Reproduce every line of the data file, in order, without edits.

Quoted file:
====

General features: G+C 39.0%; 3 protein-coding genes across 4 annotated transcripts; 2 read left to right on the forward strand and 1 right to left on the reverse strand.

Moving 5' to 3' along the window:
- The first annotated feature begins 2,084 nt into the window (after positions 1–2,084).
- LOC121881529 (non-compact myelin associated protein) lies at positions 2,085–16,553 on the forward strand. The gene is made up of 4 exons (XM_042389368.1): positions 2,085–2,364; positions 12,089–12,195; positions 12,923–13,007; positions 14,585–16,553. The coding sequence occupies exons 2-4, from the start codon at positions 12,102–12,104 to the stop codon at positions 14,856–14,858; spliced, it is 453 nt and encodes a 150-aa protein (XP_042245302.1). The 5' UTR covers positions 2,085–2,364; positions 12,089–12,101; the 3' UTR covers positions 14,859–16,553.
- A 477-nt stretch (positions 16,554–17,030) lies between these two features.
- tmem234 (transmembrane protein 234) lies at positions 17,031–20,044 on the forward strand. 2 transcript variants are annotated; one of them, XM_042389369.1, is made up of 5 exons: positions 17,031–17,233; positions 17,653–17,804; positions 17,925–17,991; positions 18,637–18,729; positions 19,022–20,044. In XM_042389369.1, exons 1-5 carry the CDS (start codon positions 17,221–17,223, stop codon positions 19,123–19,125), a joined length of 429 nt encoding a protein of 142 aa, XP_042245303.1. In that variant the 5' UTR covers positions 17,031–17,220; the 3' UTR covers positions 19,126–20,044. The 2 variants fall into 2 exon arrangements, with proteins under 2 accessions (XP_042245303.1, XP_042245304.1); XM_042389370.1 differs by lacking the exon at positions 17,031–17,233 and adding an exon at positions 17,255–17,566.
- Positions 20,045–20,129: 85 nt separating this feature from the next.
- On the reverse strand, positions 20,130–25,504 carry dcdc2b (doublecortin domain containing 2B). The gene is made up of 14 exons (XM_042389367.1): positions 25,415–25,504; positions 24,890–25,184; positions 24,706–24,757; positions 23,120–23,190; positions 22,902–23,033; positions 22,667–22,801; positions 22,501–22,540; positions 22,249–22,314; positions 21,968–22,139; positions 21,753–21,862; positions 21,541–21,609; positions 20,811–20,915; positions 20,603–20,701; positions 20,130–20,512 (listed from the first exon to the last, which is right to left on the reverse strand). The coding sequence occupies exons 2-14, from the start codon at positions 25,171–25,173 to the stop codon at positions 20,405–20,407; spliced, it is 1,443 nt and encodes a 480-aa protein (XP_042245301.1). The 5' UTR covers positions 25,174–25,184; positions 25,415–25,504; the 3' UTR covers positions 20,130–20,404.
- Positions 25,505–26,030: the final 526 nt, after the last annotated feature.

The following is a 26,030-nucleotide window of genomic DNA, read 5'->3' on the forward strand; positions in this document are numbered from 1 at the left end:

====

General features: G+C 39.0%; 3 protein-coding genes across 4 annotated transcripts; 2 read left to right on the forward strand and 1 right to left on the reverse strand.

Moving 5' to 3' along the window:
- The first annotated feature begins 2,084 nt into the window (after positions 1–2,084).
- LOC121881529 (non-compact myelin associated protein) lies at positions 2,085–16,553 on the forward strand. The gene is made up of 4 exons (XM_042389368.1): positions 2,085–2,364; positions 12,089–12,195; positions 12,923–13,007; positions 14,585–16,553. The coding sequence occupies exons 2-4, from the start codon at positions 12,102–12,104 to the stop codon at positions 14,856–14,858; spliced, it is 453 nt and encodes a 150-aa protein (XP_042245302.1). The 5' UTR covers positions 2,085–2,364; positions 12,089–12,101; the 3' UTR covers positions 14,859–16,553.
- A 477-nt stretch (positions 16,554–17,030) lies between these two features.
- tmem234 (transmembrane protein 234) lies at positions 17,031–20,044 on the forward strand. 2 transcript variants are annotated; one of them, XM_042389369.1, is made up of 5 exons: positions 17,031–17,233; positions 17,653–17,804; positions 17,925–17,991; positions 18,637–18,729; positions 19,022–20,044. In XM_042389369.1, exons 1-5 carry the CDS (start codon positions 17,221–17,223, stop codon positions 19,123–19,125), a joined length of 429 nt encoding a protein of 142 aa, XP_042245303.1. In that variant the 5' UTR covers positions 17,031–17,220; the 3' UTR covers positions 19,126–20,044. The 2 variants fall into 2 exon arrangements, with proteins under 2 accessions (XP_042245303.1, XP_042245304.1); XM_042389370.1 differs by lacking the exon at positions 17,031–17,233 and adding an exon at positions 17,255–17,566.
- Positions 20,045–20,129: 85 nt separating this feature from the next.
- On the reverse strand, positions 20,130–25,504 carry dcdc2b (doublecortin domain containing 2B). The gene is made up of 14 exons (XM_042389367.1): positions 25,415–25,504; positions 24,890–25,184; positions 24,706–24,757; positions 23,120–23,190; positions 22,902–23,033; positions 22,667–22,801; positions 22,501–22,540; positions 22,249–22,314; positions 21,968–22,139; positions 21,753–21,862; positions 21,541–21,609; positions 20,811–20,915; positions 20,603–20,701; positions 20,130–20,512 (listed from the first exon to the last, which is right to left on the reverse strand). The coding sequence occupies exons 2-14, from the start codon at positions 25,171–25,173 to the stop codon at positions 20,405–20,407; spliced, it is 1,443 nt and encodes a 480-aa protein (XP_042245301.1). The 5' UTR covers positions 25,174–25,184; positions 25,415–25,504; the 3' UTR covers positions 20,130–20,404.
- Positions 25,505–26,030: the final 526 nt, after the last annotated feature.

The following is a 26,030-nucleotide window of genomic DNA, read 5'->3' on the forward strand; positions in this document are numbered from 1 at the left end: